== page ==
7 amendments can generally applied to irrigation water or to the soil, but in general they will be applied to and incorporated into the soil at higher rates than are used in irrigation water. Amendments for Sodium Control Two types of amendments can be used for Na control: Ca-containing amendments and acids or acid-based amendments. By far the most common Ca-containing amendment is gypsum. (CaSO42H2O). It is cheap, abundant, and non-toxic, and can be added to either irrigation water or soil. Gypsum application rates are commonly 1 to 10 tons/acre, depending on soil and irrigation water properties. Gypsum is a neutral amendment, so it has no direct effect on soil ph, but it can slightly lower ph when added to soils with serious Na problems. Acids or acid-based amendments can be used to prevent or correct Na problems in calcareous soils. Before using these amendments, it is important that soil CaCO 3 content be known. Sulfuric acid is the most-commonly used acid amendment. Sulfuric acid and most acidbased amendments dissolve soil carbonates and yield gypsum: Sulfuric acid can be soil-applied or water-run. Rates are commonly 1-3 tons/acre. Sulfuric acid can also be added to irrigation water to neutralize carbonates and bicarbonates, which can negatively affect water infiltration into soil. Elemental sulfur (S) is an acid-based amendment that is 97% sulfur. Soil microorganisms transform sulfur to sulfuric acid, which will react with soil carbonates according to the reaction above. One potential disadvantage of S is its slow reaction time. In warm, moist soils, four to six weeks may be required for the complete transformation of S to sulfuric acid; in cold or dry soils this conversion will take even longer.

8 Several other acid-based amendments are available to growers. Many of these contain nitrogen (N), so they can be used as fertilizers as well. Nitro-sul is an ammonium polysulfide material, which contains 20% NH4-N and 40-45% sulfur ( S). It causes release of acidity after microbial oxidation. In some, but not all, cases applications can increase the rate of water infiltration. Thio-sul is an ammonium thiosulfate material containing 12% NH4-N and 26% S ( S). It also releases small amounts of acidity, but is used mostly as a fertilizer. N-Phuric is a combination of urea and sulfuric acid that contains 10-28% N and 9-18% S. This amendment releases acidity, is a safer way to use sulfuric acid, and can be safely used in drip or microsprinkler systems as an N fertilizer and to prevent clogging of irrigation lines. In most cases, the prices of these acid-based amendments are higher than those of gypsum or sulfuric acid. Also, some product literature recommends rates of addition to soils that may not be effective for correcting sodium problems. Therefore, their use should be based on their simultaneous use as amendments and fertilizers, or other special factors. It is recommended that you consult with Cooperative Extension county agents or other qualified persons to determine appropriate rates of these amendments. Rates equivalent to gypsum are shown in Table 1. Table 1. Comparison of gypsum, sulfuric acid, and acid-forming amendments. Material Amount (lbs) equivalent to 1 ton of gypsum Gypsum 2000 Sulfuric acid 950 Sulfur 380 Nitro-sul 950 Value represents S content only; nitro-sul also contains N.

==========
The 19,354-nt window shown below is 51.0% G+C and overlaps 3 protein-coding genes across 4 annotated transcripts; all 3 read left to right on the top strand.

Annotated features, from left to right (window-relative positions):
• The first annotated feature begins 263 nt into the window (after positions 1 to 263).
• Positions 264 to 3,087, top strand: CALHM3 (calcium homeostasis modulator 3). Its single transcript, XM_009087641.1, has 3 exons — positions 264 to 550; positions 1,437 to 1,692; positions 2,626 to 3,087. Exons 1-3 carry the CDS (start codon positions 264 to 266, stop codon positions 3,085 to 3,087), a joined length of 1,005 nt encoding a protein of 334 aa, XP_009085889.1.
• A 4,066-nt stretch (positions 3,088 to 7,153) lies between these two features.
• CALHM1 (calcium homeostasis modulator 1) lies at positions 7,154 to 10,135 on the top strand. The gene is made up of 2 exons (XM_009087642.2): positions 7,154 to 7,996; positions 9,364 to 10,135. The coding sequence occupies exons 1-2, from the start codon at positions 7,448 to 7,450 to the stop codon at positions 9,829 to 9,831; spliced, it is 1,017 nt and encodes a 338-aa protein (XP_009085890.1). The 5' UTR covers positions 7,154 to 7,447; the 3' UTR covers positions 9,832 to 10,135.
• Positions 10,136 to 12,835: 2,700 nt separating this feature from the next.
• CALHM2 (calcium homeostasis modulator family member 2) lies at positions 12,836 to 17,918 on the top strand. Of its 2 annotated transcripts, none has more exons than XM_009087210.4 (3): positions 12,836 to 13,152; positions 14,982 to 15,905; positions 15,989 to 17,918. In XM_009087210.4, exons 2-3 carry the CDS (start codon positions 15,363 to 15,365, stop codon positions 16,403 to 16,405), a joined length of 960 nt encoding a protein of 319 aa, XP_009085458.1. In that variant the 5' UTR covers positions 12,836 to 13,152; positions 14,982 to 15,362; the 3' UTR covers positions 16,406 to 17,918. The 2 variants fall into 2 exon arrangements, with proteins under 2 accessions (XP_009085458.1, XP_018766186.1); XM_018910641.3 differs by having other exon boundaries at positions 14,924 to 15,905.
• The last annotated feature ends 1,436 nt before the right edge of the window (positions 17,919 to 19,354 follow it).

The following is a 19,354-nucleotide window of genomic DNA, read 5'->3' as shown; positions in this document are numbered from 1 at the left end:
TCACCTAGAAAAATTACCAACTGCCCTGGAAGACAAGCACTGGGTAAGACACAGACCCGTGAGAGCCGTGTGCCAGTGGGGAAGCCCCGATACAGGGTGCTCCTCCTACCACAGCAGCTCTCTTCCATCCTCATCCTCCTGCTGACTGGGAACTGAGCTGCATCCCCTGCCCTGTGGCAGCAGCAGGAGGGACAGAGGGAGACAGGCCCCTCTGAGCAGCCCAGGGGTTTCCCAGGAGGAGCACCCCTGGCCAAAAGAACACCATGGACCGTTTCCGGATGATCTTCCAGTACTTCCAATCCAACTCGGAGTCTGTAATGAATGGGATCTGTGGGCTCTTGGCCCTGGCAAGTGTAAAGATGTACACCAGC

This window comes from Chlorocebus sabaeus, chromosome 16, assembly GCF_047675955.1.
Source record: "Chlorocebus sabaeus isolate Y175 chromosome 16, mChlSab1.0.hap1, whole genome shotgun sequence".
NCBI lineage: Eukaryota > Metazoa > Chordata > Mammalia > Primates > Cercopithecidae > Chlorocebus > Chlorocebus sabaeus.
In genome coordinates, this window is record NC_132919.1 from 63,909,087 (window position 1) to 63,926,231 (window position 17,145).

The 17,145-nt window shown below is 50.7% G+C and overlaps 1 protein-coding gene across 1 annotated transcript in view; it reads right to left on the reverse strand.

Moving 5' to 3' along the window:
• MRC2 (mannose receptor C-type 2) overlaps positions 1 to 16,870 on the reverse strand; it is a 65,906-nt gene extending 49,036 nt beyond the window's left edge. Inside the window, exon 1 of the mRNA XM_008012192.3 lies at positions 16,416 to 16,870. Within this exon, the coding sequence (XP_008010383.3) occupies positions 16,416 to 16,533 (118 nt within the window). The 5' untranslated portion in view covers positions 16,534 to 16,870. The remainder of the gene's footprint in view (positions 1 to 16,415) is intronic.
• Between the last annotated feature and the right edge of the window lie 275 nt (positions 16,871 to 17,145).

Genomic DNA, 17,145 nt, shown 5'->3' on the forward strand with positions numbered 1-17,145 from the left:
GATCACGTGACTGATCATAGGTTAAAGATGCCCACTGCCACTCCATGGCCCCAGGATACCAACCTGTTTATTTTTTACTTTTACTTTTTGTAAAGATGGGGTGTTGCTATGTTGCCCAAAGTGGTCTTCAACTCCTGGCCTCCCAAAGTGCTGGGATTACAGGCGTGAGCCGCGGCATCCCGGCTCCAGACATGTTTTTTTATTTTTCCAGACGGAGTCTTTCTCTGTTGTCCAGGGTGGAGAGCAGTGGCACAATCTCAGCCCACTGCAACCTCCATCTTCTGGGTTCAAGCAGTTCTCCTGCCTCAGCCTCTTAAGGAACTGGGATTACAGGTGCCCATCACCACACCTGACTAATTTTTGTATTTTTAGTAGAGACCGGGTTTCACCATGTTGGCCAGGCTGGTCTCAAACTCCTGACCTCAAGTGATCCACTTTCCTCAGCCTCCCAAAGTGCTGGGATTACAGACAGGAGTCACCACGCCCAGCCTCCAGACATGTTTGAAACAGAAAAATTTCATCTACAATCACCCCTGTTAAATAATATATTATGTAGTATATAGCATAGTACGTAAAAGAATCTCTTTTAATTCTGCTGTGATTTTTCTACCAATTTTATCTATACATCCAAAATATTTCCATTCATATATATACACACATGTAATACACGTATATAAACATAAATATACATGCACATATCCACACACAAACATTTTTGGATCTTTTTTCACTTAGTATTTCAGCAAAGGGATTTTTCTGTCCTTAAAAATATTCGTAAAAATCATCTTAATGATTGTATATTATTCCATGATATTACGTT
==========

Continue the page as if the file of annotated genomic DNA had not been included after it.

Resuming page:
9 Regular treatment of irrigation water with appropriate amendments can help to prevent the formation of Na problems. For example, irrigation water can be regularly treated with gypsum to lower the SAR of the water. Typical rates are lb of gypsum per acre. The same amendments can also be used to address existing Na problems, although higher rates of application are usually needed. Lowering soil ph is one potential advantage of using acid-forming fertilizer amendments. However, it is usually not economical to change the ph of calcareous soils, and the potential increase in micronutrient availability can usually be more economically achieved by soil or foliar applications of micronutrient fertilizers. Guidelines for Amendment Use 1. Determine if water infiltration into soil is abnormally slow. Table 2 shows typical infiltration rates for soils of various textures. 2. If infiltration is abnormally slow, determine the cause using soil testing and evaluation. If restrictive layers exist, tillage will be needed. If a Na problem exists, gypsum, sulfuric acid, or acid-forming amendments should be used. Often, a combination of tillage and amendment application will be most effective for eliminating infiltration problems. Table 2. Typical infiltration rates for soils of varying textures. Soil Texture Infiltration rate (in/hr) Sand 2 Sandy loam 1 Loam 0.5 Clay loam 0.3 Silty clay loam 0.1

10 3. Determine application method and rates. The appropriate type and rate of amendment depends on soil and water properties, and various management factors. Each situation should be evaluated individually. 4. Practice prevention whenever possible. Conclusions Salt in soils comes from naturally-occurring salts, and from salts added by fertilizers and irrigation water. Salt buildup is the result of a lack of effective leaching of salts through soils. This may be caused by poor drainage due to restrictive layers, heavy soils, or sodium, or by lack of a proper leaching requirement. Pecans are sensitive to salts and Na toxicity, so proper salt control is essential for pecan production. Leaching of salts through the soil is the only effective way to control salts. Restrictive layers such as caliche, hardpans, or clay lenses can only be corrected by tillage. Sodium occurs naturally in soils and may be present in high concentrations in irrigation water. Sodium causes dispersion of soil clays, crusting, and slow water infiltration. Sodium problems can be prevented or corrected by the use of appropriate amendments. Amendments include gypsum, sulfuric acid, and various acid-forming amendments. Sulfuric acid or acid-forming amendments are effective for correcting Na problems only in soils containing calcium carbonate.